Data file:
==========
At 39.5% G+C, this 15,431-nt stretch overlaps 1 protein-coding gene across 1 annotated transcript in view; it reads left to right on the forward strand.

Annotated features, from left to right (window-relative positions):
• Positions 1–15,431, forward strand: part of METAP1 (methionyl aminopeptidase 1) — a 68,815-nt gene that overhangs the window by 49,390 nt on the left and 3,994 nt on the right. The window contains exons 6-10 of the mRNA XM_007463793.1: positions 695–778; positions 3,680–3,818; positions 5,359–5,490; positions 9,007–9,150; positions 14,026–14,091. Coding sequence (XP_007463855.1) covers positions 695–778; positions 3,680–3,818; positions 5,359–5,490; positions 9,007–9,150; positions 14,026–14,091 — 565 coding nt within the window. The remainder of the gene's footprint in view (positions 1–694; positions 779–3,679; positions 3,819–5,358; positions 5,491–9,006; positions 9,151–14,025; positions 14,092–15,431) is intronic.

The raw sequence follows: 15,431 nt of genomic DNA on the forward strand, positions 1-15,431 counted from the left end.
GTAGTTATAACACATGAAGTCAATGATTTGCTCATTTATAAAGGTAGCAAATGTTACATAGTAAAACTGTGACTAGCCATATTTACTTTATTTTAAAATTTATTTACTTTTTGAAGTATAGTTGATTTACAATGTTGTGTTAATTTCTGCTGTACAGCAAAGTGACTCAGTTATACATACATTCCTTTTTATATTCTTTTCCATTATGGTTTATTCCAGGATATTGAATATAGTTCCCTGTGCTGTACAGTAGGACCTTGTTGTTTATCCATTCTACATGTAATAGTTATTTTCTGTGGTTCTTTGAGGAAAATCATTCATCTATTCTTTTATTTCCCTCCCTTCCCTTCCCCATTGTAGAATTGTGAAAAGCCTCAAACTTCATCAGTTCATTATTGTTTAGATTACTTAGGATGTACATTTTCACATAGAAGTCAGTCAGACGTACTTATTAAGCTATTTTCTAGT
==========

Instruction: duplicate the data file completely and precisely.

At 39.5% G+C, this 15,431-nt stretch overlaps 1 protein-coding gene across 1 annotated transcript in view; it reads left to right on the forward strand.

Annotated features, from left to right (window-relative positions):
• Positions 1–15,431, forward strand: part of METAP1 (methionyl aminopeptidase 1) — a 68,815-nt gene that overhangs the window by 49,390 nt on the left and 3,994 nt on the right. The window contains exons 6-10 of the mRNA XM_007463793.1: positions 695–778; positions 3,680–3,818; positions 5,359–5,490; positions 9,007–9,150; positions 14,026–14,091. Coding sequence (XP_007463855.1) covers positions 695–778; positions 3,680–3,818; positions 5,359–5,490; positions 9,007–9,150; positions 14,026–14,091 — 565 coding nt within the window. The remainder of the gene's footprint in view (positions 1–694; positions 779–3,679; positions 3,819–5,358; positions 5,491–9,006; positions 9,151–14,025; positions 14,092–15,431) is intronic.

The raw sequence follows: 15,431 nt of genomic DNA on the forward strand, positions 1-15,431 counted from the left end.
GTAGTTATAACACATGAAGTCAATGATTTGCTCATTTATAAAGGTAGCAAATGTTACATAGTAAAACTGTGACTAGCCATATTTACTTTATTTTAAAATTTATTTACTTTTTGAAGTATAGTTGATTTACAATGTTGTGTTAATTTCTGCTGTACAGCAAAGTGACTCAGTTATACATACATTCCTTTTTATATTCTTTTCCATTATGGTTTATTCCAGGATATTGAATATAGTTCCCTGTGCTGTACAGTAGGACCTTGTTGTTTATCCATTCTACATGTAATAGTTATTTTCTGTGGTTCTTTGAGGAAAATCATTCATCTATTCTTTTATTTCCCTCCCTTCCCTTCCCCATTGTAGAATTGTGAAAAGCCTCAAACTTCATCAGTTCATTATTGTTTAGATTACTTAGGATGTACATTTTCACATAGAAGTCAGTCAGACGTACTTATTAAGCTATTTTCTAGT